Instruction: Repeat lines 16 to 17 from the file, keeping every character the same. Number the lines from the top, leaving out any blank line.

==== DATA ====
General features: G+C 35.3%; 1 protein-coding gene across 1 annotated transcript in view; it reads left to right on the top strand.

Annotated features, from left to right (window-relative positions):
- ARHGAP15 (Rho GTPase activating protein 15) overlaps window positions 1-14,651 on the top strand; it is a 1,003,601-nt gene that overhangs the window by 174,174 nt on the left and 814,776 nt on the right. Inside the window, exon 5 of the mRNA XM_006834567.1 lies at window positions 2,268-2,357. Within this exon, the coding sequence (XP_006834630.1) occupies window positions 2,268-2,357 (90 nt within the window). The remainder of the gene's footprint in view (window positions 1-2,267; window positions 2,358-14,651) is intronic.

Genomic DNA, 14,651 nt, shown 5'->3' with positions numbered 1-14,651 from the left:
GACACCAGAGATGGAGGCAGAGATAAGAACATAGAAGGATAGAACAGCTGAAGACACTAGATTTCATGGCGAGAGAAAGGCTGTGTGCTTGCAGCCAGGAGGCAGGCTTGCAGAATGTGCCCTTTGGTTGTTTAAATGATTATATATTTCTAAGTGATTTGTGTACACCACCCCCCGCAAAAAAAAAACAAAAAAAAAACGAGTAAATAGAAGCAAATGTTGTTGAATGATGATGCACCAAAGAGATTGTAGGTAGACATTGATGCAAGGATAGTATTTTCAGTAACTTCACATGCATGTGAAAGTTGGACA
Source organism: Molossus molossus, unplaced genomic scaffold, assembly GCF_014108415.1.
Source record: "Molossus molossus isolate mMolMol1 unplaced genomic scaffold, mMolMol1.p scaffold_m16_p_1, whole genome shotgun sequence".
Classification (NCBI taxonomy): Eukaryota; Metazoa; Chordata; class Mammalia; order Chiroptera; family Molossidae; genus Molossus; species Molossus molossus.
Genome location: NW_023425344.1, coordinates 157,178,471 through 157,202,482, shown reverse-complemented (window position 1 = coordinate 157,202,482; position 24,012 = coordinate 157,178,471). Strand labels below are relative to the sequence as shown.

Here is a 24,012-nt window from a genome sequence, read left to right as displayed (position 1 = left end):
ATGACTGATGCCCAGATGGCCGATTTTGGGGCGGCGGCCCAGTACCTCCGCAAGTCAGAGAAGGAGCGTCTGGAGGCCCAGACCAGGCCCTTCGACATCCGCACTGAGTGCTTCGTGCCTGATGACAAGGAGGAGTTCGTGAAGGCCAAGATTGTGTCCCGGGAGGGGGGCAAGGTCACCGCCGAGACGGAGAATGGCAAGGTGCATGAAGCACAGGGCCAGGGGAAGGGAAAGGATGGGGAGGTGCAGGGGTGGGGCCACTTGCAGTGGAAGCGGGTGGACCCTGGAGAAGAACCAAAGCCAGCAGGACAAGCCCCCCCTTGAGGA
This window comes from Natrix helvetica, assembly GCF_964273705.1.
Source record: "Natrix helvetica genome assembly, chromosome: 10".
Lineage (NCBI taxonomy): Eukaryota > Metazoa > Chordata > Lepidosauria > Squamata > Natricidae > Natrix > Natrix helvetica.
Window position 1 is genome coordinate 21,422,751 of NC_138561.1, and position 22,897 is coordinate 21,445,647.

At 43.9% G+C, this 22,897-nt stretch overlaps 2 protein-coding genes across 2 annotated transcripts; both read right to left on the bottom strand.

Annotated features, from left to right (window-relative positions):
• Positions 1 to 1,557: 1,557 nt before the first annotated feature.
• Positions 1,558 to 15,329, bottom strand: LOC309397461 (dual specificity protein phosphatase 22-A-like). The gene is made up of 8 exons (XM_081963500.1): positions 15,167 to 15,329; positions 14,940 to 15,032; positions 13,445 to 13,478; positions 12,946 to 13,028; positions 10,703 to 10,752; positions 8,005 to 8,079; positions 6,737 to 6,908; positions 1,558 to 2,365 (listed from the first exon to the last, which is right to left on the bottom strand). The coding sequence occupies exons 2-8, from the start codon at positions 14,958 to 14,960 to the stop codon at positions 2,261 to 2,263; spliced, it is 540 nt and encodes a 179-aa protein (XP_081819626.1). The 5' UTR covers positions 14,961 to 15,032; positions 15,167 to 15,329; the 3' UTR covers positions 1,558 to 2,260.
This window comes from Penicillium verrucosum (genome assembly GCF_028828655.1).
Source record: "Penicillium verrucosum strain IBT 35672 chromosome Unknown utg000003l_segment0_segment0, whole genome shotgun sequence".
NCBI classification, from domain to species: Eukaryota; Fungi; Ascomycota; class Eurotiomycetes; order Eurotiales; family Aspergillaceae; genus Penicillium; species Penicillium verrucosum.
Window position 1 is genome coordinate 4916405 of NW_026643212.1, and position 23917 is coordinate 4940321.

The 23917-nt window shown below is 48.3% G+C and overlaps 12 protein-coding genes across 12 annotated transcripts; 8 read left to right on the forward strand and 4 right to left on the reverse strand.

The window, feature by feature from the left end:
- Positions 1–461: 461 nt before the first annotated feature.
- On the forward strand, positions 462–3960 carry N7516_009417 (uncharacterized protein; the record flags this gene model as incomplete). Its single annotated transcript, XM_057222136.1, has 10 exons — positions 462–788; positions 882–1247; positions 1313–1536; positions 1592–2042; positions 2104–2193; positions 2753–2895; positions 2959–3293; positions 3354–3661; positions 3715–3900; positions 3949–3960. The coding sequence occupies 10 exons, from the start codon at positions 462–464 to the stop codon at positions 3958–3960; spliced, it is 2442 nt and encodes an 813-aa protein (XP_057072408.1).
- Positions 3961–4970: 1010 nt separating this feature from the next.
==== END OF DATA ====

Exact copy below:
At 43.9% G+C, this 22,897-nt stretch overlaps 2 protein-coding genes across 2 annotated transcripts; both read right to left on the bottom strand.

Annotated features, from left to right (window-relative positions):